Tag Archives: Lorne Balfe

Soundtrack Review: The Tomorrow War (2021)

Milan Records has released THE TOMORROW WAR (AMAZON ORIGINAL MOTION PICTURE SOUNDTRACK) with music by GRAMMY Award®-winning and Emmy®- and BAFTA-nominated producer and composer Lorne Balfe.  Available everywhere now, the album features music written by Balfe for the futuristic action film directed by Chris McKay and marks the second collaboration between the composer and director, who previously worked together on McKay’s directorial debut The Lego Batman Movie

In The Tomorrow War, the world is stunned when a group of time travelers arrive from the year 2051 to deliver an urgent message: Thirty years in the future mankind is losing a global war against a deadly alien species. The only hope for survival is for soldiers and civilians from the present to be transported to the future and join the fight. Among those recruited is high school teacher and family man Dan Forester (Chris Pratt). Determined to save the world for his young daughter, Dan teams up with a brilliant scientist (Yvonne Strahovski) and his estranged father (J.K. Simmons) in a desperate quest to rewrite the fate of the planet.

Of the soundtrack, composer Lorne Balfe says:

“On the surface this is an action movie, but what stood out for me when writing the score was the family dynamics between the main characters. Being able to write themes and music around these relationships and people, both as their future and present-day selves was a unique experience. It was a delight to be able to work with Chris [McKay] again having previously worked with him on the Lego Batman movies, his creativity and versatility as a director is exceptional.”

After listening to Lorne Balfe’s work on Black Widow yesterday, I felt in the mood for more of his work and I decided to check out his score for The Tomorrow War. And after listening to his music for this recently released film, I’m so glad I did.

Balfe’s score for The Tomorrow War is beautiful! Predictably, there is a lot of synthesized music, which I would expect for a science-fiction film that revolves around time traveling 30 years into the future to fight aliens that are destroying planet Earth. But what really gets my attention is how Balfe contrasts the synthesized music with the orchestra, giving you a full range of music that is never once boring.

Another detail I liked? Balfe mixes in a range of sound effects: whooshes, vocalizations and what almost sounds like moaning in “Multiply.” This, combined with the music, creates a very unsettling effect and I really liked it. Given that this film deals with jumping 30 years into the future, the music makes you feel like you’re now in a time and place where you don’t belong, where you don’t fit, and that’s what you’d expect to feel if you’re suddenly pushed forward into the future.

Finally, I have to mention “The Tomorrow War” my favorite piece in the entire score. This gorgeous piece features an uplifting theme that recurs throughout the score, giving the music a big blockbuster feeling that I confess I did not expect given this film was released as an Amazon Original. I say “The Tomorrow War” is uplifting but there’s also hints of danger mixed in the latter half, reminding you that there’s a lot at stake in this unique conflict.

Whether you see the actual film or not, you need to take the time to listen to the music of The Tomorrow War, it is definitely worth it.

Track List

  1. Multiply (2:54)
  2. Spikes Attack (1:57)
  3. Who’s With Us? (4:04)
  4. Reunited (3:07)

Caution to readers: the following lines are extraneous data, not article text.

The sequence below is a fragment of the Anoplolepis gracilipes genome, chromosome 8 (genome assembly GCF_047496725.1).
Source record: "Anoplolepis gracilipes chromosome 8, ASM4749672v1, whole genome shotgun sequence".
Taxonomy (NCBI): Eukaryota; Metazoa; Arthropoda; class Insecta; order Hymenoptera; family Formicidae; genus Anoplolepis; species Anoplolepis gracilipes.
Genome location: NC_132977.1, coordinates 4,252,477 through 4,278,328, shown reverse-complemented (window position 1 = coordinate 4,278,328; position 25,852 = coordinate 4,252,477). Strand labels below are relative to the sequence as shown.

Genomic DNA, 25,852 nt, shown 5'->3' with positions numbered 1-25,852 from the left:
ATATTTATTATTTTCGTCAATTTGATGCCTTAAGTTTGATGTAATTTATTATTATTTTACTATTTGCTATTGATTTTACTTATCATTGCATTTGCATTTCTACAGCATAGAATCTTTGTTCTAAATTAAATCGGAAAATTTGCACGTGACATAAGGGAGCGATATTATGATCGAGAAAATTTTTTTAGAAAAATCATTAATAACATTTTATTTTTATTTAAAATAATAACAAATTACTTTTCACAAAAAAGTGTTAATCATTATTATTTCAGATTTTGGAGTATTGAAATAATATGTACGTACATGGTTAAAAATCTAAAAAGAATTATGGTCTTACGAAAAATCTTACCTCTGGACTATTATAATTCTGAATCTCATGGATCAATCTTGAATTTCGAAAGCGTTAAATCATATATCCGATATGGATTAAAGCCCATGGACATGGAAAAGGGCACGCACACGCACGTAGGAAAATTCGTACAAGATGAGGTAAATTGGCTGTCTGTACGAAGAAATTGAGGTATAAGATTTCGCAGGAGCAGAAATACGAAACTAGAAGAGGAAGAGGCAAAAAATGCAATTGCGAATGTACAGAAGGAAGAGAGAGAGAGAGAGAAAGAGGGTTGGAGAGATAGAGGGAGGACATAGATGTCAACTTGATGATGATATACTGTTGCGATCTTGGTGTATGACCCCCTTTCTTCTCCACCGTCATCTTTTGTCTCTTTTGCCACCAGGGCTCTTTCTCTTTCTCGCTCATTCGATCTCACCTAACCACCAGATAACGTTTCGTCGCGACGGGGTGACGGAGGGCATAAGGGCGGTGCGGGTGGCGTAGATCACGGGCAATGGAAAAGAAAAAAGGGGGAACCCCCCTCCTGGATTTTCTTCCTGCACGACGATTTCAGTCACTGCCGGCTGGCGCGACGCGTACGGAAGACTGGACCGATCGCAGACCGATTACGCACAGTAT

5. Back to the Past (4:03)
  6. The Tomorrow War (5:33)
  7. The Whitespikes (4:01)
  8. The Draft (4:41)
  9. Goodbye (4:15)
  10. So It Begins (8:21)
  11. Fight (2:47)
  12. Message From the Future (2:28)
  13. The Nest (2:08)
  14. Test Tubes (3:19)
  15. The Cube (2:51)
  16. Pushing (6:24)
  17. Miami Dolphins Still Suck (1:52)
  18. Colonel Forester (5:09)
  19. Dan Forester (3:16)
  20. Homecoming (2:17)

See also:

Film Soundtracks A-W

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Soundtrack Review: Black Widow (2021)

Marvel Music/Hollywood Records has released the digital soundtrack from Marvel Studios’ Black Widow.  The album, featuring an original score composed and produced by Lorne Balfe (“Mission: Impossible – Fallout,” “The Crown”), is available here.  Executive Soundtrack Producers are Cate Shortland, Kevin Feige and Dave Jordan.  Directed by Cate Shortland and produced by Kevin Feige, Black Widow—the first film in Phase Four of the Marvel Cinematic Universe— launches simultaneously in theaters and on Disney+ with Premier Access in most Disney+ markets.

Commenting on Balfe’s score in her liner notes from the vinyl album, Shortland said, “The score is fragile at times, embodying Natasha’s fears and her longing for connection. Her tenuous bond to the earth. But then it is completely powerful and I get cold shivers at how fun and epic it is. Lorne takes us on a spectacular ride.”

According to Balfe, from the moment he first watched the reels he felt Natasha needed a musical heritage. “I wanted to introduce the soundtrack of her story,” he said. “I listened to a lot of Russian folk music—it’s a very particular sound. This music is the ghost of the past that is always with her.” Balfe wrote folk music that helped define Natasha from a musical point of view. “The instrumental DNA includes balalaikas, duduks, dombras and hurdy-gurdies,” he said. “In addition to these instruments of that geographical place, we also needed it to have a female voice.” Balfe achieved this with a 20-piece female choir, singing in Russian. “The Russian language sounds a bit hard or aggressive, but there’s something very magical about it—something beautiful and rustic.”

Led by conductor Gavin Greenaway, the score was recorded at Abbey Road Studios with 118 musicians and a 60-piece choir, consisting of both classical and gospel, featuring 40 men and 20 women.  Balfe said, “Abbey Road has been the musical home to the Avengers Family for many years. With ‘Black Widow,’ there was only one studio in the world that could match the epic-ness of her story, and the largest orchestra ever recorded at Abbey Road seemed fit for the occasion.”

I’ve been listening and re-listening to Lorne Balfe’s soundtrack for Black Widow for a few hours and I’m continually blown away by how amazing this music is. Of course I could hear snippets of this during the actual film, but once you can listen to the soundtrack without the dialogue and other sound effects getting in the way, everything comes out that much clearer.